The objective of this study was to evaluate potential cytotoxicity of TXA on articular cartilage by assessing chondrocyte viability of osteochondral explants after exposure to different concentrations and durations of TXA.
Thirty-nine osteochondral plugs (OCPs) were harvested from three adult Yucatan minipigs immediately after their death. OCPs were divided into 13 groups exposed to different concentrations of TXA (1, 2 and 4 mg/ml in saline solution) for 1, 3 and 6 h. Negative controls were exposed to saline solution for 0, 1, 3 and 6 h. Chondrocyte viability was assessed by Live/Dead cell assay and calculated as the ratio of live cells (green fluorescence) to overall cells (green + red cells) for each concentration of TXA and time point in a 50-µm scanned image.
No correlation was found between chondrocyte viability, and TXA concentration and time of exposure. Overall, chondrocyte viability ranged from 90 to 99%. There was no statistical difference among control group, 1, 2 and 4 mg/ml TXA solutions at each time point [1 h (n.s.), 3 h (n.s.), 6 h (n.s.)]. Similarly, no statistical difference among groups was observed when comparing cell viability at 1, 3 and 6 h of TXA exposure, (Fig. 2) [1 mg/ml (n.s.), 2 mg/ml (n.s.), and 4 mg/ml (n.s.)].
In conclusion, doses of TXA approximating the current clinical protocols for topical use did not demonstrate any cytotoxic effects on cartilage explants in a Yucatan mini pig model. Thus, supporting the topical application for procedures with intact cartilage, such as partial knee replacement surgery and cartilage repair procedures.
This is a preview of subscription content, log in to check access.
Buy single article
Instant access to the full article PDF.
Price includes VAT for USA
Subscribe to journal
Immediate online access to all issues from 2019. Subscription will auto renew annually.
This is the net price. Taxes to be calculated in checkout.
Kim C, Park SS-H, Davey JR (2015) Tranexamic acid for the prevention and management of orthopedic surgical hemorrhage: current evidence. J Blood Med 6:239–244
Ng W, Jerath A, Wasowicz M (2015) Tranexamic acid: a clinical review. Anaesthesiol Intensive Ther 47:339–350
Alshryda S, Sukeik M, Sarda P, Blenkinsopp J, Haddad FS, Mason JM (2014) A systematic review and meta-analysis of the topical administration of tranexamic acid in total hip and knee replacement. Bone Joint J 96-B:1005–1015
Wang H, Shen B, Zeng Y (2014) Comparison of topical versus intravenous tranexamic acid in primary total knee arthroplasty: a meta-analysis of randomized controlled and prospective cohort trials. Knee 21(6):987–993
Wang S, Gao X, An Y (2016) Topical versus intravenous tranexamic acid in total knee arthroplasty: a meta-analysis of randomized controlled trials. Int Orthop 41(4):739–748
Wei Z, Liu M (2015) The effectiveness and safety of tranexamic acid in total hip or knee arthroplasty: a meta-analysis of 2720 cases. Transfus Med 25:151–162
Wong J, Abrishami A, Beheiry El H, Mahomed NN, Roderick Davey J, Gandhi R, Syed KA, Muhammad Ovais Hasan S, De Silva Y, Chung F (2010) Topical application of tranexamic acid reduces postoperative blood loss in total knee arthroplasty: a randomized, controlled trial. J Bone Joint Surg 92:2503–2513
Shin YS, Yoon JR, Lee HN, Park SH (2016) Intravenous versus topical tranexamic acid administration in primary total knee arthroplasty: a meta-analysis. Knee Surg Sports Traumatol Arthrosc 371(3):169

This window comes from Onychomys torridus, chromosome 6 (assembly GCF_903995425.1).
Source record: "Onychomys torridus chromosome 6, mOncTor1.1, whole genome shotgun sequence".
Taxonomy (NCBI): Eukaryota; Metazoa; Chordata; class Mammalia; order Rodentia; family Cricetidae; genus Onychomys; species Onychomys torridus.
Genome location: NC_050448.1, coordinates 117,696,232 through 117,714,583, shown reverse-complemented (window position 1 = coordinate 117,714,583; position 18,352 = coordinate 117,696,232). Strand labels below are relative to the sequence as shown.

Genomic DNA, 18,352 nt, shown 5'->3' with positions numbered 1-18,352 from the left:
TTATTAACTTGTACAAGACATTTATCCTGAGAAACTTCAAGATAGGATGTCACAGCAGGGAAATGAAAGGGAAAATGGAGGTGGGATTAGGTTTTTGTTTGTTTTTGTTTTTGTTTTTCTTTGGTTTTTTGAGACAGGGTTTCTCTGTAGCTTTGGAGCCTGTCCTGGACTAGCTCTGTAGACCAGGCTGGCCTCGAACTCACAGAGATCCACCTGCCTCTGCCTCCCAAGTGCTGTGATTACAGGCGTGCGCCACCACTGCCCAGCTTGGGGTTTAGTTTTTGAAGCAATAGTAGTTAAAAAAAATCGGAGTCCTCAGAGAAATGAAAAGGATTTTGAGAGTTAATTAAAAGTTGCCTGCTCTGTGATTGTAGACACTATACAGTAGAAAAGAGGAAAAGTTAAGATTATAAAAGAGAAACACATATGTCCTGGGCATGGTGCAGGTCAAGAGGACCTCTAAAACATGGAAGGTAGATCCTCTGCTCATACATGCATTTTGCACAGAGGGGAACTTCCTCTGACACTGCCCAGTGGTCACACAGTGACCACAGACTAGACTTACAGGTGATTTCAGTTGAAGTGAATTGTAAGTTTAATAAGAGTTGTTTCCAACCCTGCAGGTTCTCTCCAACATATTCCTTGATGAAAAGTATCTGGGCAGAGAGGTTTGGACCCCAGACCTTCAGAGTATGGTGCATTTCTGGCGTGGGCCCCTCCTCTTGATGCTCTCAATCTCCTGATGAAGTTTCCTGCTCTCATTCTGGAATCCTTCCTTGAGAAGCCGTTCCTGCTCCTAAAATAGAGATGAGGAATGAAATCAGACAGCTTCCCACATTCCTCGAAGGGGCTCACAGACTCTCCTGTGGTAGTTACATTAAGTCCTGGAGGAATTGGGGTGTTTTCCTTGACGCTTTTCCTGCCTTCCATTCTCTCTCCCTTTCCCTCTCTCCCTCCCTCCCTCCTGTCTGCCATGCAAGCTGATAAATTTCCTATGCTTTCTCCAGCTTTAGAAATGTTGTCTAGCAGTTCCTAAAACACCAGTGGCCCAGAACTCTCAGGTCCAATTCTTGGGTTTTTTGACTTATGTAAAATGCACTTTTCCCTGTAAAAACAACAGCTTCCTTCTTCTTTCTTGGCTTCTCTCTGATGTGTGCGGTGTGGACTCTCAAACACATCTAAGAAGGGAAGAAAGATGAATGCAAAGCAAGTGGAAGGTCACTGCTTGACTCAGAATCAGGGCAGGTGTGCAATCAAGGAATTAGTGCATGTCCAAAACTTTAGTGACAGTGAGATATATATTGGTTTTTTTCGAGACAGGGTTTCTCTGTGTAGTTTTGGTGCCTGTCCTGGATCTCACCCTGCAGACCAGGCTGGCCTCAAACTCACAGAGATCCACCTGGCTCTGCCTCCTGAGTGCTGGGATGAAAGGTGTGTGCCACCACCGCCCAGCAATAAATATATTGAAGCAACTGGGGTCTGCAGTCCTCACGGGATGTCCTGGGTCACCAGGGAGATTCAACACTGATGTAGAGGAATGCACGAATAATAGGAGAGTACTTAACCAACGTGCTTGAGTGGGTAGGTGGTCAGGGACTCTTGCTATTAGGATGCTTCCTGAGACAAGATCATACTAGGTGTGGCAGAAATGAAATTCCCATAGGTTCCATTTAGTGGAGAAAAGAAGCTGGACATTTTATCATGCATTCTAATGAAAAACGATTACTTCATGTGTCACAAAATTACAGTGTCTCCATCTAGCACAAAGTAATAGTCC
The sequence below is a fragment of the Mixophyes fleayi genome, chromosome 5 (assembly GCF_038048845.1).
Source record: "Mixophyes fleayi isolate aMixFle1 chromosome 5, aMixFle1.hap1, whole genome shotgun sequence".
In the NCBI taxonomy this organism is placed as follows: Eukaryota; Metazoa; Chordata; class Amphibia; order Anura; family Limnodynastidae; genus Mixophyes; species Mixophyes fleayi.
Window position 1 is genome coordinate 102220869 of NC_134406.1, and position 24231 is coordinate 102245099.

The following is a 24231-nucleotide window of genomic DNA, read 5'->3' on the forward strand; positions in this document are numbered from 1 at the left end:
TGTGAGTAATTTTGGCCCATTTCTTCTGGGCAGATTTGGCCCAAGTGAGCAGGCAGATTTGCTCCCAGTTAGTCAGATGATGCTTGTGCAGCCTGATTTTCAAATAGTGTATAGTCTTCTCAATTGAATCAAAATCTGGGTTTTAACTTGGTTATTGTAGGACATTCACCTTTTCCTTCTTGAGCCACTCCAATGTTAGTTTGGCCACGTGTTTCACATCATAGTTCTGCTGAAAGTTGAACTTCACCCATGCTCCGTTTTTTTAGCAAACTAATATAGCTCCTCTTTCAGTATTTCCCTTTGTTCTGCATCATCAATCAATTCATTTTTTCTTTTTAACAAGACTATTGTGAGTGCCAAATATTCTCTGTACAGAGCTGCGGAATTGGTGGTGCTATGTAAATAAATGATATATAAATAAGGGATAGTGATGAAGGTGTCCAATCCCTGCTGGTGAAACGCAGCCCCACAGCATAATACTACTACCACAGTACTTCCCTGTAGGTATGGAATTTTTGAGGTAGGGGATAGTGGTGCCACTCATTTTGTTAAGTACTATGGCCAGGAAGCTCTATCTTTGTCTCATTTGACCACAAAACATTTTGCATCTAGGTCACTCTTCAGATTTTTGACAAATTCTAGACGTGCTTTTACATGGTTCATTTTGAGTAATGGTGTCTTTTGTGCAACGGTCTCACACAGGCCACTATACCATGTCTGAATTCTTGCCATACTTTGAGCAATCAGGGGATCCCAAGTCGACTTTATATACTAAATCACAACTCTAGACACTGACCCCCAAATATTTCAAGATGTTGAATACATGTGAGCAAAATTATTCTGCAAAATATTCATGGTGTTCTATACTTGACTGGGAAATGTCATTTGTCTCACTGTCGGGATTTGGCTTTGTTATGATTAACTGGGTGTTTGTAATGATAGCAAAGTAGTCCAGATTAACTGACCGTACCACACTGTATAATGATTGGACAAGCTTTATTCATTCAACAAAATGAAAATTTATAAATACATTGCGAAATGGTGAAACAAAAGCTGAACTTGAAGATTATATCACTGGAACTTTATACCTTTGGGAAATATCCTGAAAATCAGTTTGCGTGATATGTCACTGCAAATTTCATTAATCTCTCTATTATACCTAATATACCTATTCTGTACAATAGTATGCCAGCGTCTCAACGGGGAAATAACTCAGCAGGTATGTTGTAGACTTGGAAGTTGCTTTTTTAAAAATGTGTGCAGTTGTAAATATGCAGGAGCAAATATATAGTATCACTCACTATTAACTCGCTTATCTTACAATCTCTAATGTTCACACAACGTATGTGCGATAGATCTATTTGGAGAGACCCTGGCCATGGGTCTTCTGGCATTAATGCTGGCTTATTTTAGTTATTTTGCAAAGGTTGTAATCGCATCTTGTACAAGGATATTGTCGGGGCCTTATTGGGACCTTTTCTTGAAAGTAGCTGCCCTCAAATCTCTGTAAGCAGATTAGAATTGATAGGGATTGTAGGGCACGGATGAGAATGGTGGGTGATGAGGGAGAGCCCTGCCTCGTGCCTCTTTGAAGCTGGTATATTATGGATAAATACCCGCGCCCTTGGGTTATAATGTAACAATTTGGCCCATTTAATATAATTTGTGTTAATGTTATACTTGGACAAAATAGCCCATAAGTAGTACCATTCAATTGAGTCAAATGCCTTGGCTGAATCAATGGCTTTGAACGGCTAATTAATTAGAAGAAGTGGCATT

Karaaslan F, Karaoğlu S, Yurdakul E (2015) Reducing Intra-articular hemarthrosis after arthroscopic anterior cruciate ligament reconstruction by the administration of intravenous tranexamic acid: a prospective, randomized controlled trial. Am J Sports Med 43:2720–2726
Schwab P-E, Lavand’homme P, Yombi JC, Thienpont E (2015) Lower blood loss after unicompartmental than total knee arthroplasty. Knee Surg Sports Traumatol Arthrosc 23:3494–3500
Goldring MB (2000) The role of the chondrocyte in osteoarthritis. Arthritis Rheum 43:1916–1926
Patel JN, Spanyer JM, Smith LS, Huang J, Yakkanti MR, Malkani AL (2014) Comparison of intravenous versus topical tranexamic acid in total knee arthroplasty: a prospective randomized study. J Arthroplasty 29:1528–1531
Drosos GI, Ververidis A, Valkanis C, Tripsianis G, Stavroulakis E, Vogiatzaki T, Kazakos K (2016) A randomized comparative study of topical versus intravenous tranexamic acid administration in enhanced recovery after surgery (ERAS) total knee replacement. J Orthop 13:127–131
Hooiveld M, Roosendaal G, Wenting M, van den Berg M, Bijlsma J, Lafeber F (2003) Short-term exposure of cartilage to blood results in chondrocyte apoptosis. Am J Pathol 162:943–951
Aguilera-Roig X, Jordán-Sales M, Natera-Cisneros L, Monllau-García JC, Martínez-Zapata MJ (2014) Tranexamic acid in orthopedic surgery. Revista Española de Cirugía Ortopédica y Traumatología. (English Edition) 58:52–56
Chu CR, Szczodry M, Bruno S (2010) Animal models for cartilage regeneration and repair. Tissue Eng Part B Rev 16:105–115
Sitek P, Wysocka-Wycisk A, Kępski F, Król D, Bursig H, Dyląg S (2013) PRP-fibrinogen gel-like chondrocyte carrier stabilized by TXA-preliminary study. Cell Tissue Bank 14:133–140
Tuttle JR, Feltman PR, Ritterman SA, Ehrlich MG (2015) Effects of tranexamic acid cytotoxicity on in vitro chondrocytes. Am J Orthop 44:E497–E502
Conflict of interest
All authors declare that they have no conflict of interest.
The authors received no financial support for the research, authorship, and/or publication of this article.
This study was approved by the ethical committee of the Brigham Women’s Hospital.
This is an experimental study with no humans involved.
About this article
Cite this article
Ambra, L.F., de Girolamo, L., Niu, W. et al. No effect of topical application of tranexamic acid on articular cartilage. Knee Surg Sports Traumatol Arthrosc 27, 931–935 (2019). https://doi.org/10.1007/s00167-017-4746-9
- Tranexamic acid
- Orthopedic surgery
- Animal study